My buddy Kory and I were at a party a couple of years ago up in Red Lodge. It was the typical scene, beer on ice, hip, Earth-loving folk of all ages and Kory and I, doing our little schtick till the wee hours, hoping to impress someone besides ourselves.
“Dave has invented the worlds largest bean,” Kory would say. The girls across from us obviously not impressed with the notion of bean invention until Kory decided to step-it-up a notch and claim: “But it’s such a large strain of bean, you only have to eat one before you’re full. In fact, we each shared a bean this morning and it was all we could do to finish half of it.”
Which brings me to my larger point: IF we had a world with fewer, larger beans, we’d likely have need for less bean counters and that’s a world I’d love to live in.
There’s actually people out there whose main purpose in life is simply to quantify all you do. I have such people where I work and they drive me nuts always counting my beans. They want me to record every 1/125 of a second I create a photograph, marketing their myopic interests. Then, after assessing the quantities and assigning values to what they can wrap their wee-minds around, they punch out a pile of ticker tape and tell me that words and numbers matter much much more than the pictures I create to promote their words and numbers.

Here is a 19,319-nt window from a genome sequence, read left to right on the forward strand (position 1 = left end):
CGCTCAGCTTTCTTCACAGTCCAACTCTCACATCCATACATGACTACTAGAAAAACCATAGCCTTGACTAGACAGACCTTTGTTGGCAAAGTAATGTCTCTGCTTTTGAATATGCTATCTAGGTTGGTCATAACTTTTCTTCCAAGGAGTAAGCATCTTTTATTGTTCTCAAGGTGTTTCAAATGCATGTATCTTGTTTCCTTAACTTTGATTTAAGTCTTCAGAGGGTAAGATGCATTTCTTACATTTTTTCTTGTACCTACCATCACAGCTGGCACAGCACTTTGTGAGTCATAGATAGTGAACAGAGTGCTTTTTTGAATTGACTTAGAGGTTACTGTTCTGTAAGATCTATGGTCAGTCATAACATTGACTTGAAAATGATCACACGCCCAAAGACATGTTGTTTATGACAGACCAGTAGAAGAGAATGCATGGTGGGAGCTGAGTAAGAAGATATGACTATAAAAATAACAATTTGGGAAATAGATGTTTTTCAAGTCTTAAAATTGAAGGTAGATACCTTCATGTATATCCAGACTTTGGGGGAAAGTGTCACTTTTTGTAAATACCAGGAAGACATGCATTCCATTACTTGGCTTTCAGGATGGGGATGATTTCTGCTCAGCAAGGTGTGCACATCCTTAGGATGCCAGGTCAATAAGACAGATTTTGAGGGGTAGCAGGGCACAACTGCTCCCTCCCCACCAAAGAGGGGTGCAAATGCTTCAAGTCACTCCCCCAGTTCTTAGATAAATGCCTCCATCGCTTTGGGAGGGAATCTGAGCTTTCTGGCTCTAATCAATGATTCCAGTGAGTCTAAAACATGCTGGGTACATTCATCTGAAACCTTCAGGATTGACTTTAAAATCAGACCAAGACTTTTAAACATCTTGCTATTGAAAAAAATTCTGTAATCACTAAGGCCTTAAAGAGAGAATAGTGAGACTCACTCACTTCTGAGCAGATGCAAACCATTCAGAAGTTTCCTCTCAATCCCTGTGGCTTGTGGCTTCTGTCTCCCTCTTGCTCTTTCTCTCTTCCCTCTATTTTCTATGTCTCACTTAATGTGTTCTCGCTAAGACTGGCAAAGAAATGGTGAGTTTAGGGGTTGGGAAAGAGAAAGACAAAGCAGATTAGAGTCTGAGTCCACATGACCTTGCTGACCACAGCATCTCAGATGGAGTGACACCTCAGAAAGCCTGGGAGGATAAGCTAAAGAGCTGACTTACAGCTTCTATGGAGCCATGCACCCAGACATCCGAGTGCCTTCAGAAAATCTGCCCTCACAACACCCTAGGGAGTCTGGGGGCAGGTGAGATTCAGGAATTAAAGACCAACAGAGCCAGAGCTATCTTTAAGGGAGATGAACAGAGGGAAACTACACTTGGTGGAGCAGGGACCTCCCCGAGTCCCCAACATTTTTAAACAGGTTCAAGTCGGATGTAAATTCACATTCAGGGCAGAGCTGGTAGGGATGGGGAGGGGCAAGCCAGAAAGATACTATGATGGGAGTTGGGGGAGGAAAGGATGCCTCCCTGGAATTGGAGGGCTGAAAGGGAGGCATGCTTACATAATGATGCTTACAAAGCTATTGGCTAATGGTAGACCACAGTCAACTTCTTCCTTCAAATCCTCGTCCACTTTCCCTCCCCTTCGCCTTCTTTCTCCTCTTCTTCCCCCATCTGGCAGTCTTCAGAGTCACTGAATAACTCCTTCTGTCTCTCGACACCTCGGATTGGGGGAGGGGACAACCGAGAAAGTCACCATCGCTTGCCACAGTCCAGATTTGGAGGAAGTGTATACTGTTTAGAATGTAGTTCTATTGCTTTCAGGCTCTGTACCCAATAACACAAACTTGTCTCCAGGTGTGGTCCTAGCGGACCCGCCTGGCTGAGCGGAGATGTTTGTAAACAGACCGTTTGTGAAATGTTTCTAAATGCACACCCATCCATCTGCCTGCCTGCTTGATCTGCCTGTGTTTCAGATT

Naturally, they love my beans, but they’re really more interested in how many it takes to fill my shoes. Apparently, I’m a few sacks short of a full loafer.
If only Kory were right. If only I could make a bigger bean. It would be easier to count–and maybe the counting would cease all-together. We could all just be seen as the large bean that we are. We could have the great artists of our era singing “we are the bean” and the mere counters could then learn to make beans of their own. If they could do that, they might understand how absurd their own measurements appear.
If you work in education and you’re not a creator, instructor, or someone who works directly with students, helping to better their learning experience, then you’re likely a bean counter. You don’t have to be evil. Just count your fucking beans and try to wrap your mind around the fact that you’re there to support the people who actually affect a positive change in the lives of others. We don’t do what we do for the money like you do. You can’t always quantify us in your terms, but know this: when you lessen our value, you impede the real work we’re all supposed to be focused on.
What most administrators don’t understand is that some beans can stand alone and still be valued as much as the bulk of some other sack. Creative positions are typically the least understood and therefore the least valued.
Shame on you for your rubrics, your card tricks and your shifty, beady-bean-counting-ways. Remember, it’s creative professionals who make the beans, you only count them.